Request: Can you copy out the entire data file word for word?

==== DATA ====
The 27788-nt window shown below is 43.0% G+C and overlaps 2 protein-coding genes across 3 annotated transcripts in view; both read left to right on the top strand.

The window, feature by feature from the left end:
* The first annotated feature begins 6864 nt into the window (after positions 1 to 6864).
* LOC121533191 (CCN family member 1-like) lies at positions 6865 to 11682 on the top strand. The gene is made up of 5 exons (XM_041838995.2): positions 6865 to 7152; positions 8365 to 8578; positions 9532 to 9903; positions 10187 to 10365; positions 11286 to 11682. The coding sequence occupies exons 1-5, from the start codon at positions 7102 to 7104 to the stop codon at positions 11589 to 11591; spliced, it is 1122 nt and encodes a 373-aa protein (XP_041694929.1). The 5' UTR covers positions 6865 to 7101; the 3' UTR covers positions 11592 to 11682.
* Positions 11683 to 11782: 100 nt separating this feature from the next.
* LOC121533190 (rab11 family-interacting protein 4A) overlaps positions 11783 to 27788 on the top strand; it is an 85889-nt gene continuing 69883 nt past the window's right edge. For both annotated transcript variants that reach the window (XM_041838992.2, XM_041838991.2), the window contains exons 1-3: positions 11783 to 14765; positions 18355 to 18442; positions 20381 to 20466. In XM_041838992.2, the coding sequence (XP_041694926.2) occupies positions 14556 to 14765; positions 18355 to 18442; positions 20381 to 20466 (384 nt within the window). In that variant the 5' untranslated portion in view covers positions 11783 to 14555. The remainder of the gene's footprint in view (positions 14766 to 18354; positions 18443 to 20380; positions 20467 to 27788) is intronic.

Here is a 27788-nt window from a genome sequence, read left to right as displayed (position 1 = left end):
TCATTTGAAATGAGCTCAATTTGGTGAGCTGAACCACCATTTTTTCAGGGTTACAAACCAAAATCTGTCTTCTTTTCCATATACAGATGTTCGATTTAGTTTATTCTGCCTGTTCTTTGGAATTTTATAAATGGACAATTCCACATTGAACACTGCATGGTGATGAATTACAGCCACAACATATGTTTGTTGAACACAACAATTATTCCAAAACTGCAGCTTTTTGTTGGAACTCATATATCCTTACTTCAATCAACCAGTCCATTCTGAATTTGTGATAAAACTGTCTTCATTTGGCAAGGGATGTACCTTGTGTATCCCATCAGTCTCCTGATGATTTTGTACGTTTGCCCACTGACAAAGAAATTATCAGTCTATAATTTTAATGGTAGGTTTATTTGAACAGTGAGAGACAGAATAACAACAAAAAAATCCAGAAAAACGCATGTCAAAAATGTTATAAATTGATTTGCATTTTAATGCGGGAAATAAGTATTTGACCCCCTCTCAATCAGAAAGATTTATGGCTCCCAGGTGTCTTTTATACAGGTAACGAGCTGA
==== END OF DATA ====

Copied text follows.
The 27788-nt window shown below is 43.0% G+C and overlaps 2 protein-coding genes across 3 annotated transcripts in view; both read left to right on the top strand.

The window, feature by feature from the left end:
* The first annotated feature begins 6864 nt into the window (after positions 1 to 6864).
* LOC121533191 (CCN family member 1-like) lies at positions 6865 to 11682 on the top strand. The gene is made up of 5 exons (XM_041838995.2): positions 6865 to 7152; positions 8365 to 8578; positions 9532 to 9903; positions 10187 to 10365; positions 11286 to 11682. The coding sequence occupies exons 1-5, from the start codon at positions 7102 to 7104 to the stop codon at positions 11589 to 11591; spliced, it is 1122 nt and encodes a 373-aa protein (XP_041694929.1). The 5' UTR covers positions 6865 to 7101; the 3' UTR covers positions 11592 to 11682.
* Positions 11683 to 11782: 100 nt separating this feature from the next.
* LOC121533190 (rab11 family-interacting protein 4A) overlaps positions 11783 to 27788 on the top strand; it is an 85889-nt gene continuing 69883 nt past the window's right edge. For both annotated transcript variants that reach the window (XM_041838992.2, XM_041838991.2), the window contains exons 1-3: positions 11783 to 14765; positions 18355 to 18442; positions 20381 to 20466. In XM_041838992.2, the coding sequence (XP_041694926.2) occupies positions 14556 to 14765; positions 18355 to 18442; positions 20381 to 20466 (384 nt within the window). In that variant the 5' untranslated portion in view covers positions 11783 to 14555. The remainder of the gene's footprint in view (positions 14766 to 18354; positions 18443 to 20380; positions 20467 to 27788) is intronic.

Here is a 27788-nt window from a genome sequence, read left to right as displayed (position 1 = left end):
TCATTTGAAATGAGCTCAATTTGGTGAGCTGAACCACCATTTTTTCAGGGTTACAAACCAAAATCTGTCTTCTTTTCCATATACAGATGTTCGATTTAGTTTATTCTGCCTGTTCTTTGGAATTTTATAAATGGACAATTCCACATTGAACACTGCATGGTGATGAATTACAGCCACAACATATGTTTGTTGAACACAACAATTATTCCAAAACTGCAGCTTTTTGTTGGAACTCATATATCCTTACTTCAATCAACCAGTCCATTCTGAATTTGTGATAAAACTGTCTTCATTTGGCAAGGGATGTACCTTGTGTATCCCATCAGTCTCCTGATGATTTTGTACGTTTGCCCACTGACAAAGAAATTATCAGTCTATAATTTTAATGGTAGGTTTATTTGAACAGTGAGAGACAGAATAACAACAAAAAAATCCAGAAAAACGCATGTCAAAAATGTTATAAATTGATTTGCATTTTAATGCGGGAAATAAGTATTTGACCCCCTCTCAATCAGAAAGATTTATGGCTCCCAGGTGTCTTTTATACAGGTAACGAGCTGA